Climate change is likely to abruptly push up to 30 per cent species over tipping points as their geographic ranges reach unforeseen temperatures, according to a study.
The researchers found that if the planet warms by 1.5 degrees Celsius, 15 per cent of species they studied will be at risk of experiencing unfamiliarly hot temperatures across at least 30 per cent of their existing geographic range in a single decade.
However, this doubles to 30 per cent of species at 2.5 degrees Celsius of warming, they said.
The study, published in the journal Nature Ecology & Evolution, analysed data from over 35,000 species of animals -- including mammals, amphibians, reptiles, birds, corals, fish, cephalopods and plankton -- and seagrasses from every continent and ocean basin, alongside climate projections running up to 2100.
The researchers investigated when areas within each species' geographical range will cross a threshold of thermal exposure, defined as the first five consecutive years where temperatures consistently exceed the most extreme monthly temperature experienced by a species across its geographic range over recent history (1850-2014).
Once the thermal exposure threshold is crossed, the animal is not necessarily going to die out, but there is no evidence that it is able to survive the higher temperatures, according to the researchers.
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The research projects that for many species there could be an abrupt loss of habitat due to future climate change, they said.
The researchers found a consistent trend that for many animals, the thermal exposure threshold will be crossed for much of their geographic range within the same decade.
"It is unlikely that climate change will gradually make environments more difficult for animals to survive in. Instead, for many animals, large swaths of their geographic range are likely to become unfamiliarly hot in a short span of time," said study lead author Alex Pigot from University College London (UCL) in the UK.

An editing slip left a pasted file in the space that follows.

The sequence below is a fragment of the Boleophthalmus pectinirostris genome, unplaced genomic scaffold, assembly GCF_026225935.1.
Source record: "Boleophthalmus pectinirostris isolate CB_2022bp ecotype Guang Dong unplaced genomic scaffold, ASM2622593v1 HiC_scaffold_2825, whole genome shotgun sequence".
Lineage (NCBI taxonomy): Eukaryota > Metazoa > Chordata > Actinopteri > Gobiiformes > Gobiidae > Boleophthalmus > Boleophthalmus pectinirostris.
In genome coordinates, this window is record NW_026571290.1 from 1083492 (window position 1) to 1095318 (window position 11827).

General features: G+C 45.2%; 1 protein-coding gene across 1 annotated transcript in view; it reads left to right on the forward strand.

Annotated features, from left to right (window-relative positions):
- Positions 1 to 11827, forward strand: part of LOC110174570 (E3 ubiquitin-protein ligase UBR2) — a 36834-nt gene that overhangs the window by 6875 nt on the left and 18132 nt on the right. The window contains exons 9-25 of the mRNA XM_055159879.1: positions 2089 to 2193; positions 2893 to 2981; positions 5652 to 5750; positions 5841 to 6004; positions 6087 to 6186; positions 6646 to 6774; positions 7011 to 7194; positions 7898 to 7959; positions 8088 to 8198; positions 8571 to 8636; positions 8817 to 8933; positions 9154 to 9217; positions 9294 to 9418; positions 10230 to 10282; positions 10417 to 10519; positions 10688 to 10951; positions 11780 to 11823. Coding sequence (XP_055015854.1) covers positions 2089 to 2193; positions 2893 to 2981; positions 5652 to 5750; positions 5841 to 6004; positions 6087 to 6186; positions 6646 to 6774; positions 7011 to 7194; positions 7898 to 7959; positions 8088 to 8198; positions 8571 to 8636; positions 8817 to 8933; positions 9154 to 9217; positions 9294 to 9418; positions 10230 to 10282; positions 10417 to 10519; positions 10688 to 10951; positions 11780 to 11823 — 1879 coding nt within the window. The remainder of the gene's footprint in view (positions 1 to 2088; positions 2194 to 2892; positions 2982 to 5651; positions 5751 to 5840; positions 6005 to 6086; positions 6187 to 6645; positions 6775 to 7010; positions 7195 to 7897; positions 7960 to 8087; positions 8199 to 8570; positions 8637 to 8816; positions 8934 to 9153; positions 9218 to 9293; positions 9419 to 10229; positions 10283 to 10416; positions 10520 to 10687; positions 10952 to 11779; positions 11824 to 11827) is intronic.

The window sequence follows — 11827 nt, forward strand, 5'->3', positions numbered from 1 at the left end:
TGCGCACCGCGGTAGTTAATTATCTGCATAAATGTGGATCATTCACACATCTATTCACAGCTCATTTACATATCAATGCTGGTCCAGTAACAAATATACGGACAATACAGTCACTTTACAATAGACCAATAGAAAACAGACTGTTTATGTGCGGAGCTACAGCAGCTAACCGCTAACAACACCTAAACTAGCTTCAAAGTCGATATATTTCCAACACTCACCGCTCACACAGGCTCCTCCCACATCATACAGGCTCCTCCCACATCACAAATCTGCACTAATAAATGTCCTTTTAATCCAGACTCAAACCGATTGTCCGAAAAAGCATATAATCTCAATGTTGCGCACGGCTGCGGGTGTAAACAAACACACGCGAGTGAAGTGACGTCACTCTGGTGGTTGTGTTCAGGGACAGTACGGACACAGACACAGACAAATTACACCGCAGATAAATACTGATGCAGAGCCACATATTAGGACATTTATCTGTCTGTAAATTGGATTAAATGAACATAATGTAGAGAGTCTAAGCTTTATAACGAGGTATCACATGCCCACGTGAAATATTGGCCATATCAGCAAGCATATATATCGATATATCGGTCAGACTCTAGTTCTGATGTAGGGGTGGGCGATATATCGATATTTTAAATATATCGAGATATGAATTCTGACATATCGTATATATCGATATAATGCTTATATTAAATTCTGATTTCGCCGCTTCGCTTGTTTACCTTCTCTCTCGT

"While some animals may be able to survive these higher temperatures, many other animals will need to move to cooler regions or evolve to adapt, which they likely cannot do in such short timeframes," Pigot said in a statement.
The study suggests that once a species is suffering under unfamiliar conditions, there may be very little time before most of its range becomes inhospitable.
"Our study is yet another example of why we need to urgently reduce carbon emissions to mitigate the harmful effects climate change is having on animals and plants, and avoid a massive extinction crisis," Pigot added.
The researchers hope that their study could help with targeting conservation efforts, as their data provides an early warning system showing when and where particular animals are likely to be at risk.
"In the past we have had snapshots to show the impact of climate change, but here we are presenting the data more like a film, where you can see the changes unfold over time," said study co-author Christopher Trisos from the University of Cape Town in South Africa.
"This shows that for many species the risk is a bit like everything, everywhere, all at once. By animating this process, we hope to help direct conservation efforts before it's too late, while also showing the potentially catastrophic consequences of letting climate change continue unchecked," Trisos added.
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